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The debate over how to deal with a potential wave of evictions is growing in Washington, D.C. and across the country with more than 6 million people behind on their rent. Not all of those people are going to face eviction or have to move, but the end of the moratorium means some significant percentage will face life-changing choices. Stephanie Sy reports.
The Biden administration is announcing a new, more limited, eviction moratorium tonight. It will apply to counties experiencing substantial and high levels of COVID transmission, and will expire on October 3.
More than six million people are behind on their rent. And there's been great concern that too many could face life-changing choices if evicted during this pandemic. The Supreme Court had struck down a ban on evictions that finally expired this past weekend.
But, today, the Centers for Disease Control issued a new order. Democrats in Congress who had pressed hard for a new moratorium celebrated, saying they had changed the political dynamics in just a few days.
That included Congresswoman Cori Bush of Missouri, who once faced homelessness herself, and New York Congresswoman Alexandria Ocasio-Cortez.
Rep. Alexandria Ocasio-Cortez (D-NY):
It also goes to show that I think the typical laws of physics that we think about in politics, there's no way you can get it done when Congress is out on recess, there's no way we can get it done — on Friday, they said fat chance. On Saturday, they said, you're doing this in vein.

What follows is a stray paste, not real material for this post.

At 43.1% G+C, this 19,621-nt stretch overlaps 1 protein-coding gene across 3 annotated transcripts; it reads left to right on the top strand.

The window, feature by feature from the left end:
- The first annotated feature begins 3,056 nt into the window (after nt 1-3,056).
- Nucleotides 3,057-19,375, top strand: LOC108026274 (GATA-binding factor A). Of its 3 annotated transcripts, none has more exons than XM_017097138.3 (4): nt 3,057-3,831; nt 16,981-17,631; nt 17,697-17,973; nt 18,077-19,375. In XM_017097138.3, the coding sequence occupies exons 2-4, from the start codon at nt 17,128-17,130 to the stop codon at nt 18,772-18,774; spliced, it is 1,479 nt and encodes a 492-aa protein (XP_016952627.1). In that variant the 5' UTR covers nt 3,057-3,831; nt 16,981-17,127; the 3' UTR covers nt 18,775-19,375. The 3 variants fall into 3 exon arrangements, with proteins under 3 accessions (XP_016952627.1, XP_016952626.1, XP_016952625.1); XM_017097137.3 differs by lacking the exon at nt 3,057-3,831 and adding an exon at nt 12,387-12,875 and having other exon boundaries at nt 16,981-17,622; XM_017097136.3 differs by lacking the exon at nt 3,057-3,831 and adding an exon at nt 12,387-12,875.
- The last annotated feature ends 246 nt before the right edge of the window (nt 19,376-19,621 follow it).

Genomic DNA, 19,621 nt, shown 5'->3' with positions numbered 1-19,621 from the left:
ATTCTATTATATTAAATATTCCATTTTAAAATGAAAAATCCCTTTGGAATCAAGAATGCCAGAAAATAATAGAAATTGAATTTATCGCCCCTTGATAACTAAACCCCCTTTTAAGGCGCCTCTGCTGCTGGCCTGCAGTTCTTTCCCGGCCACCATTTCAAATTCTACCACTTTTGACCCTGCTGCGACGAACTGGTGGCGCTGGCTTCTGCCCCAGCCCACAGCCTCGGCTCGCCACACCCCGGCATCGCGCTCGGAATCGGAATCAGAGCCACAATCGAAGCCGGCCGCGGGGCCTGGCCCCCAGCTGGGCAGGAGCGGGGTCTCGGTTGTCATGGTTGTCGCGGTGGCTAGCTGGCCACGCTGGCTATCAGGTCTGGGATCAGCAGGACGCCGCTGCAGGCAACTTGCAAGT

On Sunday, they said, hmm, maybe we can do something about this.
Rep. Alexandria Ocasio-Cortez:
And, lo and behold, a couple days later, thanks to just the people power, direct action, and, just — honestly, just the stubbornness for a better world…
(CHEERING AND APPLAUSE)
… we can get it done.
Stephanie Sy has the latest on this eviction breaking news tonight.
Judy, the new moratorium will limit how many people could be evicted.
And it's said to be aimed at helping renters in areas that are especially hard-hit by COVID. In addition, Congress already has authorized $46 billion that could be used for rental assistance to help those in trouble and facing debt. But just a small fraction of that money, roughly $3 billion, has been allocated and is making its way down to renters and their landlords.
A number of advocacy groups and a growing number of progressive voices in Congress had pressured President Biden to enact a new moratorium and fight for it in court, if need be. And the president said today he is not yet sure if it will survive legal challenges.
Let's get some reaction to the news and take a deeper look at what people are facing on the ground.